Meanwhile, Russia is busily fortifying her Arctic areas, with especial emphasis upon the Chukotsk Peninsula region adjoining Alaska. In the fatuous days of the Russo-German nonaggression pact, Alaska's delegate to Congress, Anthony Dimond, warned that ". . . we are fully justified in considering all the military air bases and fortifications of the Russians in eastern Siberia and the Bering Strait region as having been established with a view to a possible conflict with the United States." German perfidy postponed any such use, but did not make it impossible forever. The strategic value of the Arctic has long been recognized by Russian leaders. The U.S.S.R. early conducted aerial polar explorations and has pushed a program of Arctic development which has resulted in the establishment of modern industries and a number of large cities, often built by slave labor. The Soviet Union has also pioneered in the use of a northeastern passage along the shores of the Arctic Ocean.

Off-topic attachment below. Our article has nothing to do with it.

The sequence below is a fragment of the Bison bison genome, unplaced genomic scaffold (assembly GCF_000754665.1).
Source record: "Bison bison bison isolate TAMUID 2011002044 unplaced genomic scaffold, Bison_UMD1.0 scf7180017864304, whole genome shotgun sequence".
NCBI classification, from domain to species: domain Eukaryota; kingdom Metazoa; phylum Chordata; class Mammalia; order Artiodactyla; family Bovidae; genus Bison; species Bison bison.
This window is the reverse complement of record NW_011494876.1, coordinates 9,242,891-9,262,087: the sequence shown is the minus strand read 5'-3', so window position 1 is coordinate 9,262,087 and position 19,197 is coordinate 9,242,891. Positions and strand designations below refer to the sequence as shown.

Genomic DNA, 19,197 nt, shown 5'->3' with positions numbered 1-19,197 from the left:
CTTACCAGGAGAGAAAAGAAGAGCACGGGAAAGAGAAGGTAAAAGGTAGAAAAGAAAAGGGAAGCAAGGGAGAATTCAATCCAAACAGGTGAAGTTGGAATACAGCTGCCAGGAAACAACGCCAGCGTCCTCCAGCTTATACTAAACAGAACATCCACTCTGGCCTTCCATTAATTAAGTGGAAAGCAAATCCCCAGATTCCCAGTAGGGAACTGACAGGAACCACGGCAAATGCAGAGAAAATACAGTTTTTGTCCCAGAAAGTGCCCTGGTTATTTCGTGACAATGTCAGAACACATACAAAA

During the war we supplied our Russian allies with war planes ferried through Alaska and Asia. Soviet pilots and technicians became as familiar with Alaska as did our own soldiers, and toward the end of the war Soviet troops were practising amphibious landings in the Cold Bay region. The United States was never permitted to study Siberian topography and military organization in similar detail. We do at least know, however, that the Russians have airfields and port installations along the north coast of Asia, and that they operate the most northerly airline in the world west along the Arctic coast to Anadyr on the Bering Sea. At Shemya and other positions convenient to East Cape they have expanded the construction of powerful air bases which clearly show the extent to which the Soviets are committed to a polar strategy. The Russian demands upon Spitzenbergen, and overtures to Iceland, point in the same direction.


From these strategic considerations emerges the fact of our dependence upon Canada. To reach the Panhandle, and to go from there to northern Alaska, we must cross Canadian territory; and all air operations from Alaska circle over Canada. The interdependence of United States and Canadian interests has been recognized to the extent that Canada has retooled her war machine to coincide with ours, that military experts have been shared by the two countries, and that together they have carried on joint experiments in the north, such as Exercise Musk-ox.